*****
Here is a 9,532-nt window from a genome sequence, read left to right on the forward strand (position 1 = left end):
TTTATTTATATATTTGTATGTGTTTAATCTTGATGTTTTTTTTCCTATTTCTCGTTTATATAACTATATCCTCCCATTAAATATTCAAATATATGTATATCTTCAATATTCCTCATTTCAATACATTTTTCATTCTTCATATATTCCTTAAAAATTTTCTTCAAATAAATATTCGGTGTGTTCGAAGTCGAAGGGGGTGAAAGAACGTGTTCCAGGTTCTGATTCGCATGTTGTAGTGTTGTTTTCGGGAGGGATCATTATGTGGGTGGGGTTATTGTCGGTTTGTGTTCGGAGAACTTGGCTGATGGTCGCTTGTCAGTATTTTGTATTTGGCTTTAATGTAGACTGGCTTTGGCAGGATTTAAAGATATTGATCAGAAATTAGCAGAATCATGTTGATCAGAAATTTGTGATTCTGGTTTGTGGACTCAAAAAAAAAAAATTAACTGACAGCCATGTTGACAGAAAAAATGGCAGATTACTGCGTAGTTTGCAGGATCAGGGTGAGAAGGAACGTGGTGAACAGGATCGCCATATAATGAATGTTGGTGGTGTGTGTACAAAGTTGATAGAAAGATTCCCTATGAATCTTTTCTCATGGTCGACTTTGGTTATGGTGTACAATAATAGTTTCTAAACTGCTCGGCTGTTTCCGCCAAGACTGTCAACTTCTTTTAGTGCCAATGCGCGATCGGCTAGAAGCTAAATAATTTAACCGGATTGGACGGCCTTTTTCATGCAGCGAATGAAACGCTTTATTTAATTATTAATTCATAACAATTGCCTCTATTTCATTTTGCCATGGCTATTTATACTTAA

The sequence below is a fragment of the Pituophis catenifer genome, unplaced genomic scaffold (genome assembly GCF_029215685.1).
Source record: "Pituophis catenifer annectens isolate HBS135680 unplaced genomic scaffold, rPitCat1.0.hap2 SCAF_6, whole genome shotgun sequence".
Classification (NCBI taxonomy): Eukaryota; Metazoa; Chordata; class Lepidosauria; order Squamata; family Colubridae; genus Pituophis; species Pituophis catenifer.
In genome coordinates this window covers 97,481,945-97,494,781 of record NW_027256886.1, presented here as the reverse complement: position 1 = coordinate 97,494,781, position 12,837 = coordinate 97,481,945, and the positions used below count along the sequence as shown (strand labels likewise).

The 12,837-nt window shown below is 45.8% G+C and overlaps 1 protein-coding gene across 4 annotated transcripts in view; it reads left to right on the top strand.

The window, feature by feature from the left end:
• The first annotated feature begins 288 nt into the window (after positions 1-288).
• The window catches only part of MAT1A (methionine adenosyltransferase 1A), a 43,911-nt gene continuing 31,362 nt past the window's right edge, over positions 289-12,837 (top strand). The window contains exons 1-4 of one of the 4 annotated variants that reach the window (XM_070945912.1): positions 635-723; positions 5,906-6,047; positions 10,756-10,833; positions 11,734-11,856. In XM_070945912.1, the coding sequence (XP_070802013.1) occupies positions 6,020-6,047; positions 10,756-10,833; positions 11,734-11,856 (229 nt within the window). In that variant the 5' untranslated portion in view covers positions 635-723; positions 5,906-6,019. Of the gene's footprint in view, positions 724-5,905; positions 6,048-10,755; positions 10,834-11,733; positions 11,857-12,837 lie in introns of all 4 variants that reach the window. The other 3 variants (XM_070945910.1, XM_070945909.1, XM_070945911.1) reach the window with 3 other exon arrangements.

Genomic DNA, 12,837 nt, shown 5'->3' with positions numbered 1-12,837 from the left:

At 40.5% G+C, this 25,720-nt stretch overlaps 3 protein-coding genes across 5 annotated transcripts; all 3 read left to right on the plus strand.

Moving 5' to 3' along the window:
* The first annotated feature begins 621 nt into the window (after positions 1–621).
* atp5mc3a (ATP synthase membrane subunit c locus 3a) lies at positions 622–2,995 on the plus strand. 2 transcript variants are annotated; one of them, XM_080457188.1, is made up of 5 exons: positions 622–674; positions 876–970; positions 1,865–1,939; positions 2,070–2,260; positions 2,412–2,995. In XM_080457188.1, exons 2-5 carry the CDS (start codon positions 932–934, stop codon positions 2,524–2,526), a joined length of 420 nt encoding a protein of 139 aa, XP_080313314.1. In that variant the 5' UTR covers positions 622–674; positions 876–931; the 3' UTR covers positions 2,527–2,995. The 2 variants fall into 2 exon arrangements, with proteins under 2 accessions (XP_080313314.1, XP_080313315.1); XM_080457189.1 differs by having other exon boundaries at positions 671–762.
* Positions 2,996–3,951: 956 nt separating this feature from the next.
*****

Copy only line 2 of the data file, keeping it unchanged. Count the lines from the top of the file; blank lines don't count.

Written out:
TTTATTTATATATTTGTATGTGTTTAATCTTGATGTTTTTTTTCCTATTTCTCGTTTATATAACTATATCCTCCCATTAAATATTCAAATATATGTATATCTTCAATATTCCTCATTTCAATACATTTTTCATTCTTCATATATTCCTTAAAAATTTTCTTCAAATAAATATTCGGTGTGTTCGAAGTCGAAGGGGGTGAAAGAACGTGTTCCAGGTTCTGATTCGCATGTTGTAGTGTTGTTTTCGGGAGGGATCATTATGTGGGTGGGGTTATTGTCGGTTTGTGTTCGGAGAACTTGGCTGATGGTCGCTTGTCAGTATTTTGTATTTGGCTTTAATGTAGACTGGCTTTGGCAGGATTTAAAGATATTGATCAGAAATTAGCAGAATCATGTTGATCAGAAATTTGTGATTCTGGTTTGTGGACTCAAAAAAAAAAAATTAACTGACAGCCATGTTGACAGAAAAAATGGCAGATTACTGCGTAGTTTGCAGGATCAGGGTGAGAAGGAACGTGGTGAACAGGATCGCCATATAATGAATGTTGGTGGTGTGTGTACAAAGTTGATAGAAAGATTCCCTATGAATCTTTTCTCATGGTCGACTTTGGTTATGGTGTACAATAATAGTTTCTAAACTGCTCGGCTGTTTCCGCCAAGACTGTCAACTTCTTTTAGTGCCAATGCGCGATCGGCTAGAAGCTAAATAATTTAACCGGATTGGACGGCCTTTTTCATGCAGCGAATGAAACGCTTTATTTAATTATTAATTCATAACAATTGCCTCTATTTCATTTTGCCATGGCTATTTATACTTAA